As the Obama Administration gears up to move full-steam ahead with Cabinet appointments and policy initiatives, the direction that the new Congress and the new President will take on immigration reform will be interesting to watch.

The recent announcement by Assistant Secretary Julie Myers that she is stepping down from US Immigration and Customs Enforcement (ICE) is a reminder of how critical the enforcement equation is to any credible immigration reform effort.

ICE will no doubt continue its excellent work. The question will focus on how a new administration will prioritize its top enforcement goals. For example, will worksite enforcement remain as high a priority under the new administration as under the Bush White House? More likely, the new administration will place a higher priority on finding and deporting criminal aliens. Both are important goals, but the reality of a limited federal budget will require the new administration to prioritize which are most important to its overarching immigration policy.

Priorities always please some constituencies, and rankle others. For evidence of this, look at the inability of Congress to pass comprehensive immigration reform. Until our government sets a coherent national policy for immigration, those agencies such as ICE (that are tasked with enforcing federal law) will continue to be whipsawed between the various extremes — criticized on the one hand for not enforcing the law aggressively enough, and criticized on the other hand for enforcing it too aggressively.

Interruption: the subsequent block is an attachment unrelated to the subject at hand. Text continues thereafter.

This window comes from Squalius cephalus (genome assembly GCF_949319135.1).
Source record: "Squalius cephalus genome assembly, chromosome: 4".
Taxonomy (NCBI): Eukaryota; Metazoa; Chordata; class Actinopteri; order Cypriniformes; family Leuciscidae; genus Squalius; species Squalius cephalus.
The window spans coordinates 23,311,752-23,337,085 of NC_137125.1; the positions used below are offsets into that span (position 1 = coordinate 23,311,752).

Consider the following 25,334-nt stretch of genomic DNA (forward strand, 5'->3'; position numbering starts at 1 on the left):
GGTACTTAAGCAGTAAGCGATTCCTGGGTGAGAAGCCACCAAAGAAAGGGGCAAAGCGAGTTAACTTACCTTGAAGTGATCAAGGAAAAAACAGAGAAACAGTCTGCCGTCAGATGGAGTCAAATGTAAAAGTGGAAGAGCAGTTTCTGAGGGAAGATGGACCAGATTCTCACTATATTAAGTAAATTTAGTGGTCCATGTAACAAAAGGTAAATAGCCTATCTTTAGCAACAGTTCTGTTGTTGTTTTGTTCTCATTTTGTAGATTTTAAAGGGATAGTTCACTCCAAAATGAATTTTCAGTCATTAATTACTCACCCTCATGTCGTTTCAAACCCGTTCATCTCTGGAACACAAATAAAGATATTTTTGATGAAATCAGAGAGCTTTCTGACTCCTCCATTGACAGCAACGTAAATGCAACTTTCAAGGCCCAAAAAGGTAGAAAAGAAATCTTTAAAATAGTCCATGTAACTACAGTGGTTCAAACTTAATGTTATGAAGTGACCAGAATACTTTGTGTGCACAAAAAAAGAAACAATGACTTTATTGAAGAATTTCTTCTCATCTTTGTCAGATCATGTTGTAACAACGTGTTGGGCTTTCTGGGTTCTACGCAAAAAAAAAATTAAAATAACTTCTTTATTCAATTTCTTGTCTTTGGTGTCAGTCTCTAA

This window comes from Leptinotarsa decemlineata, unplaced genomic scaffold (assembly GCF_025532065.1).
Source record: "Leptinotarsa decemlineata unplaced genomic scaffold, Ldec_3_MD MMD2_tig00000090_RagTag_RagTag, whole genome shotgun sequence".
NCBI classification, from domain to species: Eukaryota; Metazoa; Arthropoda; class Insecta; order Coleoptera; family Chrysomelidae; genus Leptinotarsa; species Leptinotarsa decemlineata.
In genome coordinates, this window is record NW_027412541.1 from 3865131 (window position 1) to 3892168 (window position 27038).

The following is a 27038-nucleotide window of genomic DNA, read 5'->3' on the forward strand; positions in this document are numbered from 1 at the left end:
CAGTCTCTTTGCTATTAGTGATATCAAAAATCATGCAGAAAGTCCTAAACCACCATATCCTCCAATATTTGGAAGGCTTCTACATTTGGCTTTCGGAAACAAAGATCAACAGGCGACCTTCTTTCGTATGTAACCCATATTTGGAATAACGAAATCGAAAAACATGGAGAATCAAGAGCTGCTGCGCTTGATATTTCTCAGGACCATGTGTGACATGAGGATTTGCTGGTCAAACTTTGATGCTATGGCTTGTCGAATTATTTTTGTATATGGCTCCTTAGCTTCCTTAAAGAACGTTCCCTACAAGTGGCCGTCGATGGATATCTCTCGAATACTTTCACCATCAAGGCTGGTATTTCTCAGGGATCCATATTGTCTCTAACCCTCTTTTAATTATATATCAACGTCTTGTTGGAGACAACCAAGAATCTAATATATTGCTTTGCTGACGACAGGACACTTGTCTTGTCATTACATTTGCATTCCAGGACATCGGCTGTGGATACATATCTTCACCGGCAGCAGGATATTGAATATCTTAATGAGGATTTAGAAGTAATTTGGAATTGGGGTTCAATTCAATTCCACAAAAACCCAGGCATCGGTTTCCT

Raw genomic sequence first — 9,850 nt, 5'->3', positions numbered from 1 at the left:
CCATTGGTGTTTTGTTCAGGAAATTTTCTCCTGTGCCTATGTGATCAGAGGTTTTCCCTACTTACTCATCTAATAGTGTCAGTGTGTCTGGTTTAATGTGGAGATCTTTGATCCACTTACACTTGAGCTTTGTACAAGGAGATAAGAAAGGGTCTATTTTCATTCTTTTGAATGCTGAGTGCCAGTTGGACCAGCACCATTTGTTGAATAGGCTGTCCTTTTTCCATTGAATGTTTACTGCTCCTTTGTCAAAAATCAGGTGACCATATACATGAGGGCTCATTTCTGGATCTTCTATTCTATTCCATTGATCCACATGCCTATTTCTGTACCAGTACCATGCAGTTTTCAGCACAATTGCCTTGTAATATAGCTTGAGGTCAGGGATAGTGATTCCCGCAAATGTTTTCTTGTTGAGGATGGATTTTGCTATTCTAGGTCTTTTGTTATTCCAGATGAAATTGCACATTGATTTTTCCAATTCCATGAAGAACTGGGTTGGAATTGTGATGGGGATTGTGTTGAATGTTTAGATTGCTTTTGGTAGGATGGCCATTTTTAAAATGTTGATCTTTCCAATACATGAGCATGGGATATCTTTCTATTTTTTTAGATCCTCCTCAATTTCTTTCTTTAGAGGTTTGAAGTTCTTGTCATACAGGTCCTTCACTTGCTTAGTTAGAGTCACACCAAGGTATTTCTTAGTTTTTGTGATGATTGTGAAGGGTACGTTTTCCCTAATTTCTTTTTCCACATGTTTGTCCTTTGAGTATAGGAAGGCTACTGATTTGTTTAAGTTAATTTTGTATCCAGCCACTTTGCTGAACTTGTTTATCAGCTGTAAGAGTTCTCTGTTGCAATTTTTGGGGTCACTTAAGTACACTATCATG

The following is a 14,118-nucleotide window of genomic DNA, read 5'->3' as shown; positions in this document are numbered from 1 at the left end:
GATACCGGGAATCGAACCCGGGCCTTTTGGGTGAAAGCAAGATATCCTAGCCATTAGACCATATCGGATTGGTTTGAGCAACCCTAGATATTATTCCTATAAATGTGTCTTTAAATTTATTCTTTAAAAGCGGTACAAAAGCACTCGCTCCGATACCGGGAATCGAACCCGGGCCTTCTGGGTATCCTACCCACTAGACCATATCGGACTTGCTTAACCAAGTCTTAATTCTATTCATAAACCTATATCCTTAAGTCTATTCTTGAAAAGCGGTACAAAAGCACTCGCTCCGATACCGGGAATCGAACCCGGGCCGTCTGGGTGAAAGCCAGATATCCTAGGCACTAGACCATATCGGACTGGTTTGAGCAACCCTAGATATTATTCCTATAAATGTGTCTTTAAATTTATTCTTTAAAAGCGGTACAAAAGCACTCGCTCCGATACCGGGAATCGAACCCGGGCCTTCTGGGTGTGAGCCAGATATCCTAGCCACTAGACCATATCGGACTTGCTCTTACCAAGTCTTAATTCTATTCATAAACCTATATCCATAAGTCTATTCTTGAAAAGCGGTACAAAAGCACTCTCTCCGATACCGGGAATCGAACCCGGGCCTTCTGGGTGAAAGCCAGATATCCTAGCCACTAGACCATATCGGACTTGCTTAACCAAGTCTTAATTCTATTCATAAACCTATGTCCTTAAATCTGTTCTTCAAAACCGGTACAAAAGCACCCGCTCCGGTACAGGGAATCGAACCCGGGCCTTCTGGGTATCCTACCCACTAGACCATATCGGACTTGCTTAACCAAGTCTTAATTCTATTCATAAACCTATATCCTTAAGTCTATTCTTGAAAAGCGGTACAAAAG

Nonetheless, there have been a number of successes in immigration enforcement over the past few years – ranging from tightening visa vulnerabilities (such as the US VISIT and SEVIS programs) to cracking down on violent human trafficking criminal organizations.

Under Myers leadership, for example, we have seen a dramatic increase in the number of illegal aliens repatriated to their native countries (349,041 in FY 2008, up from 288,664 in FY 2007). Importantly, ICE has focused its efforts particularly on aliens who not only have been staying in the country illegally, but also have previous criminal convictions.

The Secure Communities Initiative, a new program launched by ICE in the last month, is an admirable step to facilitate cooperation with local and federal law enforcement to identify criminal aliens incarcerated in the nation’s jails to prevent them from being released back onto the streets.

Through its Operation Community Shield program, ICE has also been able to disrupt and dismantle violent street gangs by working in partnership with state and local law enforcement officials to arrest more than 11,200 gang members since 2005.

Unlike the more politically sensitive issues such as worksite enforcement, almost everybody can agree that removing violent gang offenders and criminal felons from our borders will make our communities safer, and ICE should be applauded for its efforts.

I am hopeful that Congress, which has shown support for these initiatives in the past, will continue to do so. This will ensure that ICE continues to evolve into one of the nation’s premier law enforcement agencies and can get the job done that the public has urged our government to address: to return integrity to our immigration system.